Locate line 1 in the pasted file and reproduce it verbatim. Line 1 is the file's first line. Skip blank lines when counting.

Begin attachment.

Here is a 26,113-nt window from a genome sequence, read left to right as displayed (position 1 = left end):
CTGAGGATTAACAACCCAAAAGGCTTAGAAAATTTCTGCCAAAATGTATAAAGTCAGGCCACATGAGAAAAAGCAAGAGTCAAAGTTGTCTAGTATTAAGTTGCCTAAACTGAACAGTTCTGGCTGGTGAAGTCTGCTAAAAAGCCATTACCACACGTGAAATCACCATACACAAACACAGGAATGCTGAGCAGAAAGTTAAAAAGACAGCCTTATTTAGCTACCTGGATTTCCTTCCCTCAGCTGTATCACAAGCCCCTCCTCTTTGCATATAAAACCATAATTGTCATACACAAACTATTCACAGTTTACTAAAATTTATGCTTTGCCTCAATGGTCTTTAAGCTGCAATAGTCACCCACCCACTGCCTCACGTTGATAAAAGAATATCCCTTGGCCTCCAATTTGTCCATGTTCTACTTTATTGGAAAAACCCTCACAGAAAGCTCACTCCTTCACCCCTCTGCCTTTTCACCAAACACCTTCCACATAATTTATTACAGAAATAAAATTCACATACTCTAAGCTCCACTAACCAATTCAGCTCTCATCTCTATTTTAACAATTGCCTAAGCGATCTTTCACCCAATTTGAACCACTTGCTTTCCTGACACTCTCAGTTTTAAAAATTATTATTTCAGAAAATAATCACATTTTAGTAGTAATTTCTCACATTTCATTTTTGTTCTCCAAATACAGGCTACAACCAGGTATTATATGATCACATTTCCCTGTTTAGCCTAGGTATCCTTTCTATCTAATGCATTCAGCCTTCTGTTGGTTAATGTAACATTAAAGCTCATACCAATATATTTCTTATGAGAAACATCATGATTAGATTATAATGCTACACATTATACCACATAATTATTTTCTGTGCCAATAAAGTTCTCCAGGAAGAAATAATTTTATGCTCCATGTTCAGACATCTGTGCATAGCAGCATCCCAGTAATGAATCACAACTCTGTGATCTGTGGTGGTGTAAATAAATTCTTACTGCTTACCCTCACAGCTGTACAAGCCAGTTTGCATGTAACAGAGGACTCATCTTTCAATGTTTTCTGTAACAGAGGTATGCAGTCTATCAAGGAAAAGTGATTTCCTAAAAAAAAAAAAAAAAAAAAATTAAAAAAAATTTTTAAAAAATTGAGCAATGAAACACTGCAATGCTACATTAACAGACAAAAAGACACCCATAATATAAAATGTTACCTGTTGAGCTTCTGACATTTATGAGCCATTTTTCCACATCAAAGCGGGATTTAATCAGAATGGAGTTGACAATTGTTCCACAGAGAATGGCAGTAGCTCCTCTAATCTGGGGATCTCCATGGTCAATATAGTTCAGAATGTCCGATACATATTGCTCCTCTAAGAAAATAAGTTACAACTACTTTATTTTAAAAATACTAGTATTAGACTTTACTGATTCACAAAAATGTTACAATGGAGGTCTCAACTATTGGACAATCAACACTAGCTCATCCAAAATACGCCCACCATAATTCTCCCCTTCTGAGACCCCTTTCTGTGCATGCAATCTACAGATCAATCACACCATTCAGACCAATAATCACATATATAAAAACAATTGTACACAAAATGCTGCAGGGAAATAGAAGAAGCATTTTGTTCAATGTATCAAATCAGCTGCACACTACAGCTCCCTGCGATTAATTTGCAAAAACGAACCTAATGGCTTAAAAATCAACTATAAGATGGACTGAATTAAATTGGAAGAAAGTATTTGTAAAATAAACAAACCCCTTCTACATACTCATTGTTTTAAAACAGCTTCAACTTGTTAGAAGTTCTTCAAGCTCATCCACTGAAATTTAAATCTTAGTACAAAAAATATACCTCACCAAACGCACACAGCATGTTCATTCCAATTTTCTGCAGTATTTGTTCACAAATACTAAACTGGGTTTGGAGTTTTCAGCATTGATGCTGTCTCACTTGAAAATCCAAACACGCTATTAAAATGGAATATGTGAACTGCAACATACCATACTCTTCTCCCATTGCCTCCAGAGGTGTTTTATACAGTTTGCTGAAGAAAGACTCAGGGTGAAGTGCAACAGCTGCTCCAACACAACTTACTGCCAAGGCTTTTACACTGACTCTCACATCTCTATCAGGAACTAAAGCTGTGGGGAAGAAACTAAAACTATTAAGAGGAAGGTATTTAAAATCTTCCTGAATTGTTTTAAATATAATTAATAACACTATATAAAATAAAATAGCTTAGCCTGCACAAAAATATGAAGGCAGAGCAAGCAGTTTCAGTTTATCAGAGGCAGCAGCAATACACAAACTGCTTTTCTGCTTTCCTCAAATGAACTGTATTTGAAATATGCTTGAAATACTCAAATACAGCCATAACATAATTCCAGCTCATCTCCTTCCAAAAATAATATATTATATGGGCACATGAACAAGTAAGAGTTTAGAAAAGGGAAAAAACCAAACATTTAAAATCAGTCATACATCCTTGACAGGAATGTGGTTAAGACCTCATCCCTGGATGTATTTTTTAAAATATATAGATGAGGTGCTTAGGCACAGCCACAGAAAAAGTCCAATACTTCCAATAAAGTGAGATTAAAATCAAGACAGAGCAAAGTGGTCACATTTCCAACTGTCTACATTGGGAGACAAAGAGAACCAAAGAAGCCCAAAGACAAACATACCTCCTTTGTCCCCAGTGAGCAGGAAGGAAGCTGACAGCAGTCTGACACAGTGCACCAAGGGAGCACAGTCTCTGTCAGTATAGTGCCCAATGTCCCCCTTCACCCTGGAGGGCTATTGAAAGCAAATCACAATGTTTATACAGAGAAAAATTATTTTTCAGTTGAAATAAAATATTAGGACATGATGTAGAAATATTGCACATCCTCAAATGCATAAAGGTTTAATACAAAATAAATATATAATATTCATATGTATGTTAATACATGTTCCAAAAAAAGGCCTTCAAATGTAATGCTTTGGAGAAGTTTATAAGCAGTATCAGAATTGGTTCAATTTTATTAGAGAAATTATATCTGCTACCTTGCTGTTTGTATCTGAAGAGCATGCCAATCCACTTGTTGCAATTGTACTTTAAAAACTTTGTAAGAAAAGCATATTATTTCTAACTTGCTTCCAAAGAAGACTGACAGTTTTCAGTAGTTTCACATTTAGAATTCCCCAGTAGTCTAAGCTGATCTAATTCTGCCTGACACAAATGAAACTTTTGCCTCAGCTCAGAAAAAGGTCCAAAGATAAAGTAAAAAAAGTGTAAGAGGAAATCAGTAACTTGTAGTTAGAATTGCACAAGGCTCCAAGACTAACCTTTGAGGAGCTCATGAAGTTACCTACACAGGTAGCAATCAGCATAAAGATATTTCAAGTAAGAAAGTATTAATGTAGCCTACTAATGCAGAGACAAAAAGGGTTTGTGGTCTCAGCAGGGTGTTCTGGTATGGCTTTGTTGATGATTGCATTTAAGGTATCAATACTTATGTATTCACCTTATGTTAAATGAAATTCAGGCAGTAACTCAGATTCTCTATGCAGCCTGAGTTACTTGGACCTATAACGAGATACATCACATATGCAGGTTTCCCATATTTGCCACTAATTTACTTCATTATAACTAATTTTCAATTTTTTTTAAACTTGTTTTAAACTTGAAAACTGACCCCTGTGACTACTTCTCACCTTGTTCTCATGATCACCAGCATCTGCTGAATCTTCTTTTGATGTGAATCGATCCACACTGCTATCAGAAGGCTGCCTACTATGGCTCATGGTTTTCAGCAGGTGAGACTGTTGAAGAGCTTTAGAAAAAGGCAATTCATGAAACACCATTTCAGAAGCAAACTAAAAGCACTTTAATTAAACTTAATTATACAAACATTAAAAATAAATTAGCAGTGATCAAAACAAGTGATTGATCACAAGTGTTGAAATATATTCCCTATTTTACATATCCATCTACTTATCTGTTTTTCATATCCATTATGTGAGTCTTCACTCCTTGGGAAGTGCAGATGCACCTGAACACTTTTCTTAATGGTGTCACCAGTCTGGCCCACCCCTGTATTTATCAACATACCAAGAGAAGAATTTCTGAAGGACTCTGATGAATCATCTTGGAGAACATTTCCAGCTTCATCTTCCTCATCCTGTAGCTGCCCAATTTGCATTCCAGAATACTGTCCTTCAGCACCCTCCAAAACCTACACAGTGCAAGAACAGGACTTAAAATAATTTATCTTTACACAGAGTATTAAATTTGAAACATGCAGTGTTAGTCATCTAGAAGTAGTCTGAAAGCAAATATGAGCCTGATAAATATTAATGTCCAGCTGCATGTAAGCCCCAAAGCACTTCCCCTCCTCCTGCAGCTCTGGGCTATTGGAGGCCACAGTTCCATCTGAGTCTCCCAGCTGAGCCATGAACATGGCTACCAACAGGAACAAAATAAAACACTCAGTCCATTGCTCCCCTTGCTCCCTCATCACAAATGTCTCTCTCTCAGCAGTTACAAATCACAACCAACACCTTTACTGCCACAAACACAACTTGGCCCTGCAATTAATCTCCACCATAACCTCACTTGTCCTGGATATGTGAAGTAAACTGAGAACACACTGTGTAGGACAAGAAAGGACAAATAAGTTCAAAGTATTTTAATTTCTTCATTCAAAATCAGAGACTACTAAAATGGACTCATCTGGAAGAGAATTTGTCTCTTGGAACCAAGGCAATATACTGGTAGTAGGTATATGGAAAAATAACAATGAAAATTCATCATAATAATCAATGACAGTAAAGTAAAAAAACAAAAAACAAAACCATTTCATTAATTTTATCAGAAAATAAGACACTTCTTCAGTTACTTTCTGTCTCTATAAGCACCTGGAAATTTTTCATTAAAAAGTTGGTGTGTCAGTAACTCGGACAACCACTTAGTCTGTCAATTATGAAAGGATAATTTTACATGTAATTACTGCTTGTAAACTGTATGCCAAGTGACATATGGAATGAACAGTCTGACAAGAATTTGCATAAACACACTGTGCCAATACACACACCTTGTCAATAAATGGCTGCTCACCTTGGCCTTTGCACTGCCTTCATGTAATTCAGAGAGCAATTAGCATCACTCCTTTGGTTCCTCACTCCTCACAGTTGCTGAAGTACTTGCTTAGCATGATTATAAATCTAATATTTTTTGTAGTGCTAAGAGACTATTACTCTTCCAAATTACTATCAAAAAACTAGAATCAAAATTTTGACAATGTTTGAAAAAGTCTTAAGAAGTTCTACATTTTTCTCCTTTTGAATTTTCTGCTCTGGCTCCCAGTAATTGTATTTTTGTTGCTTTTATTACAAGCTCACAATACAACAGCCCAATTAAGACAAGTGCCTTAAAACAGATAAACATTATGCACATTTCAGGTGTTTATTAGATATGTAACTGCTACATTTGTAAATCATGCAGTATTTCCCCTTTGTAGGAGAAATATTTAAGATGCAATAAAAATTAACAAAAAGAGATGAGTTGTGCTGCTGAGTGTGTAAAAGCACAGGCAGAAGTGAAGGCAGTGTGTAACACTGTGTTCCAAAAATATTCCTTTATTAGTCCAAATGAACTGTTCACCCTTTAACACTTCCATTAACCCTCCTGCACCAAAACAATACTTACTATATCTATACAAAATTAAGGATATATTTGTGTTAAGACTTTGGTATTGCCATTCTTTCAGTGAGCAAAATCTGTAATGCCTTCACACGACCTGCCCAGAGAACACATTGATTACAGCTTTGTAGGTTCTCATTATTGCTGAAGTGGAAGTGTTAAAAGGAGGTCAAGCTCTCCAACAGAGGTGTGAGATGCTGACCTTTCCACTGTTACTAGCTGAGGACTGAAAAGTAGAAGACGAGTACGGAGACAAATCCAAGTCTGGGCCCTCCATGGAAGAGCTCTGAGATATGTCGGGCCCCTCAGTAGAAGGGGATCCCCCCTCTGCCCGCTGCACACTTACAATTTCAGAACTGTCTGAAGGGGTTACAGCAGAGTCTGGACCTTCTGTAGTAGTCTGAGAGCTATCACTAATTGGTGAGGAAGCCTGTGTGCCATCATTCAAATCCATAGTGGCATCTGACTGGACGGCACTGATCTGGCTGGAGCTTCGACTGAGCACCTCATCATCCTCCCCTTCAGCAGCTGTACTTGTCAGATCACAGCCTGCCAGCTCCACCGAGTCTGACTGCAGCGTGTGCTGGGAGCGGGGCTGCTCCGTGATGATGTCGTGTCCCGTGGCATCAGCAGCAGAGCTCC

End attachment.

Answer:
Here is a 26,113-nt window from a genome sequence, read left to right as displayed (position 1 = left end):